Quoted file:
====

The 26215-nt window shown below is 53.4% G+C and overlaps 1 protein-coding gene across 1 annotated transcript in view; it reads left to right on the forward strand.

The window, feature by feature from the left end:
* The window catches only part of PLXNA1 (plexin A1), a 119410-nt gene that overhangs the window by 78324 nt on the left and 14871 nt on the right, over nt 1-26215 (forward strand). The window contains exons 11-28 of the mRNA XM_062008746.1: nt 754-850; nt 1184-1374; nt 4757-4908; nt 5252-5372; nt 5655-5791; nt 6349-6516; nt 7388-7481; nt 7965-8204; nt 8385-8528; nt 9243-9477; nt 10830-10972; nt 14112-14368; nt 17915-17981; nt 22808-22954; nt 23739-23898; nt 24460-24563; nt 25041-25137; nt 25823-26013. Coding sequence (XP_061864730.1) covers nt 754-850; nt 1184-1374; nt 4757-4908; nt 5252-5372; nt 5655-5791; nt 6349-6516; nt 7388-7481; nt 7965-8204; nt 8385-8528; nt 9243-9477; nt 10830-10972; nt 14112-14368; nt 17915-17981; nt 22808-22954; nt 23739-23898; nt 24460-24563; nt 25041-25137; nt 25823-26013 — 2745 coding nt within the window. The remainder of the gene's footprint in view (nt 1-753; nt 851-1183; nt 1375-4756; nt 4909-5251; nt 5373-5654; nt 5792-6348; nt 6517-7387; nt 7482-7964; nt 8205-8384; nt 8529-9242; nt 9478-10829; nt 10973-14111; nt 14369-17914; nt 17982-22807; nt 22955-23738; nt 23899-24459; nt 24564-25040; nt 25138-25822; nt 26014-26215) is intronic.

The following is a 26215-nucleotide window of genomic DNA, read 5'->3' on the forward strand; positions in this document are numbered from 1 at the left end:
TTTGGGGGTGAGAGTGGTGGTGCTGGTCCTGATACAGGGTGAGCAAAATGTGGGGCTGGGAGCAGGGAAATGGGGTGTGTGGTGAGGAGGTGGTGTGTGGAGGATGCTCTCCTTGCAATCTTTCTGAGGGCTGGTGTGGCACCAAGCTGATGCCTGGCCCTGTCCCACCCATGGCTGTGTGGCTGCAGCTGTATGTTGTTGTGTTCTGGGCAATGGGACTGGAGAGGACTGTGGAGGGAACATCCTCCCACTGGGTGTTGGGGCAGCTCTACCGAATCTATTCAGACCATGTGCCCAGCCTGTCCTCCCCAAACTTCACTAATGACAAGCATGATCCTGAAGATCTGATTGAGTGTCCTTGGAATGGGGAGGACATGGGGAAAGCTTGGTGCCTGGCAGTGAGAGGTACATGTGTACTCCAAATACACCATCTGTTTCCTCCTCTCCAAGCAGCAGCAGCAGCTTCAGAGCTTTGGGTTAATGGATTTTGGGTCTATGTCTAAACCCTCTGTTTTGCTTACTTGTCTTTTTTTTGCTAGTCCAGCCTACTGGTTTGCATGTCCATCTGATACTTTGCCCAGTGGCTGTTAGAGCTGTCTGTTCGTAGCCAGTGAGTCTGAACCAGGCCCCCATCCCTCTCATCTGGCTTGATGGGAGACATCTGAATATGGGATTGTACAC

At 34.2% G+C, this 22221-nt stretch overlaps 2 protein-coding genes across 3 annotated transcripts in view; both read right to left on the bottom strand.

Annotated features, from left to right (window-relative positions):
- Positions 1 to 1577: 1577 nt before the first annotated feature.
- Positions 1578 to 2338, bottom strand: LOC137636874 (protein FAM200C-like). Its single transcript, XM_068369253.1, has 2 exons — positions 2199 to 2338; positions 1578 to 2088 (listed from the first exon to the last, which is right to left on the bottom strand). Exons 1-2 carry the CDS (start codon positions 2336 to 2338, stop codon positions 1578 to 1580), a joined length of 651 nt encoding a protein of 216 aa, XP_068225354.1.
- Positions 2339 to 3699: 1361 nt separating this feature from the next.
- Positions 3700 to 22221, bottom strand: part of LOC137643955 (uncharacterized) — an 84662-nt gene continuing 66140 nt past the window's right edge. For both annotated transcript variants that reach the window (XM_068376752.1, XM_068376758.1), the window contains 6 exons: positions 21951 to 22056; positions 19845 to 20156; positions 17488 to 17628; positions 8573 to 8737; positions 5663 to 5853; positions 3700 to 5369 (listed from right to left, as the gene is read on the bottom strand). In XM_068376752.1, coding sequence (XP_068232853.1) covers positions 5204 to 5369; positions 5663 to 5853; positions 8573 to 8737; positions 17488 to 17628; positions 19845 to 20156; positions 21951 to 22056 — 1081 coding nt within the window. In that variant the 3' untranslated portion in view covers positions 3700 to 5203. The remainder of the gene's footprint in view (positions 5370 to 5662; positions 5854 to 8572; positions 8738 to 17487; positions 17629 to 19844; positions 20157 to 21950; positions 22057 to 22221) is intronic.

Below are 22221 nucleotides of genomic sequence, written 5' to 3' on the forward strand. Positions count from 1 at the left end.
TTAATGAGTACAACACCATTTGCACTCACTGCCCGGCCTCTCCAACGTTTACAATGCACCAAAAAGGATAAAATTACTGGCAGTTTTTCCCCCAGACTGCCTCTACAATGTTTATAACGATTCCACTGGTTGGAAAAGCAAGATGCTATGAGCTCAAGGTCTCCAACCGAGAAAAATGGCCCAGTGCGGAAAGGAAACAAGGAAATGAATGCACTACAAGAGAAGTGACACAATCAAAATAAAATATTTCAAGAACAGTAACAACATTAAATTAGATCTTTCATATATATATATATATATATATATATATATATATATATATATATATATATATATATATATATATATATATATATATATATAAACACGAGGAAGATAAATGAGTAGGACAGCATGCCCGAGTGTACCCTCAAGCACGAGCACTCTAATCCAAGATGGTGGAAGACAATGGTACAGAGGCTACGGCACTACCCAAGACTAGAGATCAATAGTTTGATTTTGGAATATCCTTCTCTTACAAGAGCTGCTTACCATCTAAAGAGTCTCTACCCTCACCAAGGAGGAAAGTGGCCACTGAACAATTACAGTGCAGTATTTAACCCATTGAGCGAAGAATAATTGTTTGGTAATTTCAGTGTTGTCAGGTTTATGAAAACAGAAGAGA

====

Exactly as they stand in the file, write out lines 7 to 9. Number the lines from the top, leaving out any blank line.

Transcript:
Annotated features, from left to right (window-relative positions):
- Positions 1 to 1577: 1577 nt before the first annotated feature.
- Positions 1578 to 2338, bottom strand: LOC137636874 (protein FAM200C-like). Its single transcript, XM_068369253.1, has 2 exons — positions 2199 to 2338; positions 1578 to 2088 (listed from the first exon to the last, which is right to left on the bottom strand). Exons 1-2 carry the CDS (start codon positions 2336 to 2338, stop codon positions 1578 to 1580), a joined length of 651 nt encoding a protein of 216 aa, XP_068225354.1.